Palestinian Prime Minister Salam Fayyad was scheduled to deliver the letter with demands for a resumption of peace talks to Netanyahu, which would have been the highest level of interaction between the parties in almost two years. Instead, Fayyad did not go but Palestinian Chief Negotiator Saeb Erekat and head of Palestinian Authority General Intelligence Majad Faraj met with the Israeli prime minister.
The meeting lasted less than an hour and afterwards the sides released a statement saying, “Within two weeks, a letter from Prime Minister Benjamin Netanyahu will be given to President Abbas. Both sides hope that this exchange of letters will help find a way to advance peace." The Washington Post explained the generic statement “signaled little progress was made.”
Dan Ephron, writer for The Daily Beast claims he received a copy of the letter, which included the usual Palestinian demands for a halt to settlement activity and the acceptance of the 1967 borders. One segment concerning the Palestinian efforts in the UN caught his attention however. Abbas reportedly wrote, “Should the Government of Israel refuse to honor these above-referenced obligations, we will seek the full and complete implementation of international law as it pertains to the powers and responsibilities of Israel as occupying power in all of the occupied Palestinian territory.” Ephron said sources told him that this means the Palestinians are considering another UN membership bid and possibly a petition to the International Court of Justice.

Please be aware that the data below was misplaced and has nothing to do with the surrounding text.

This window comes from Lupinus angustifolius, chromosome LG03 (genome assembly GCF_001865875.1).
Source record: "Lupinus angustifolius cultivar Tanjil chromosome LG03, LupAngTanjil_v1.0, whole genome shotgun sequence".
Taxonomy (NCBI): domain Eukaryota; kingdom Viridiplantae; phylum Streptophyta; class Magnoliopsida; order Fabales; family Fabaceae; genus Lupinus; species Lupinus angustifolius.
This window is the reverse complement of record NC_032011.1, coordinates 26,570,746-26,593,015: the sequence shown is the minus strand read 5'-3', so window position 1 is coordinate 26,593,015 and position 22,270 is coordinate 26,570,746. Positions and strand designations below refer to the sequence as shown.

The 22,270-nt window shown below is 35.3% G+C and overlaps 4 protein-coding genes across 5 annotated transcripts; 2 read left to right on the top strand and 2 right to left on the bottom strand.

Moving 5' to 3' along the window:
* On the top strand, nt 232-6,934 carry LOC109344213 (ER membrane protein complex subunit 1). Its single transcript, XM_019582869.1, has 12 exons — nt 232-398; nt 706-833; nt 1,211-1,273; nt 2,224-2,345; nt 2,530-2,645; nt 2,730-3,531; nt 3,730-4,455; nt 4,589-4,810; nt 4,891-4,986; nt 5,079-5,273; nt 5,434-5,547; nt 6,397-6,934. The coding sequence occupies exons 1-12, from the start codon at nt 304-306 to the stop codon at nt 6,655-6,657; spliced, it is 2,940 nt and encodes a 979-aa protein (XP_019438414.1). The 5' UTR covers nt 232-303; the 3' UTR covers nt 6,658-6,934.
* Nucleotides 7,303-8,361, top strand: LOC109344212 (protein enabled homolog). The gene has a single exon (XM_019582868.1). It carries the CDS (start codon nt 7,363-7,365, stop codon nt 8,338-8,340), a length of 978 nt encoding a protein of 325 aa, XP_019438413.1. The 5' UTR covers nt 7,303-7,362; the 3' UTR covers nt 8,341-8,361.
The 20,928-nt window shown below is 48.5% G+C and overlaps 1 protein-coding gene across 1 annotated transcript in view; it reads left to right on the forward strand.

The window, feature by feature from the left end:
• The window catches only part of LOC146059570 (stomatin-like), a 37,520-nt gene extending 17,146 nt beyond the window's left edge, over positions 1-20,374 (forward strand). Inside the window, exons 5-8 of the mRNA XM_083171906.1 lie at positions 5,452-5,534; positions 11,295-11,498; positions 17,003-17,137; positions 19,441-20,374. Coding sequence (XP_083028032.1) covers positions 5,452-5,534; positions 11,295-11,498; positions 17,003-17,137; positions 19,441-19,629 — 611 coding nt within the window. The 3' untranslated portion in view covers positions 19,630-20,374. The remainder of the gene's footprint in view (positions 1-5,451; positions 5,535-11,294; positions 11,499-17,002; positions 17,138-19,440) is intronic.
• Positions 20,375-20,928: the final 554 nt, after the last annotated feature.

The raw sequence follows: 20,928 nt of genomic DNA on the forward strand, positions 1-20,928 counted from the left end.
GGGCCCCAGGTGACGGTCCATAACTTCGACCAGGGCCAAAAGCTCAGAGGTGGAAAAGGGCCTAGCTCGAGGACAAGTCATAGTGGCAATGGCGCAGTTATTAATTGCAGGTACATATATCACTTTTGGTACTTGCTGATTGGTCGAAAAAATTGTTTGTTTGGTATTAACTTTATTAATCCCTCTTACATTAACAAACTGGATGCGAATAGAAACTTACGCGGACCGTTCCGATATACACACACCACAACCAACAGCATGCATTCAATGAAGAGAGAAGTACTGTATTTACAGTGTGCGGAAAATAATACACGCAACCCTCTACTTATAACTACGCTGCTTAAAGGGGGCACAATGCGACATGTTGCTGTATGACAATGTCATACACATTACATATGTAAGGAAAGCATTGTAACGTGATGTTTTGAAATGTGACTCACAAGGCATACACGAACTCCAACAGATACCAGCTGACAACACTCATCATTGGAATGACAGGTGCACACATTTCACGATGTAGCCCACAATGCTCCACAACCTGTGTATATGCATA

The Palestinian and Israeli press largely ignored the letter delivery in their news coverage. Those who did mention it focused on the absence of Fayyad, who pulled out hours before the meeting. There are a few theories trying to explain his decision. The Washington Post reports Fayyad had reservations about the letter and did not want to be seen in a meeting that was unpopular with the Palestinian public. Senior Palestinian officials told Ma’an News that Fayyad was “reluctant to engage with Israel on a day when more than 1,000 Palestinian prisoners began a hunger strike in protest against their conditions in Israeli jails.”
When the Israeli government comes up with a response within the next two weeks, Netanyahu plans to send his top negotiator Yitzhak Molcho to Ramallah to meet with Abbas. People close to Netanyahu tell Ha’aretz that he is interested in meeting as soon as possible with the Palestinian president.
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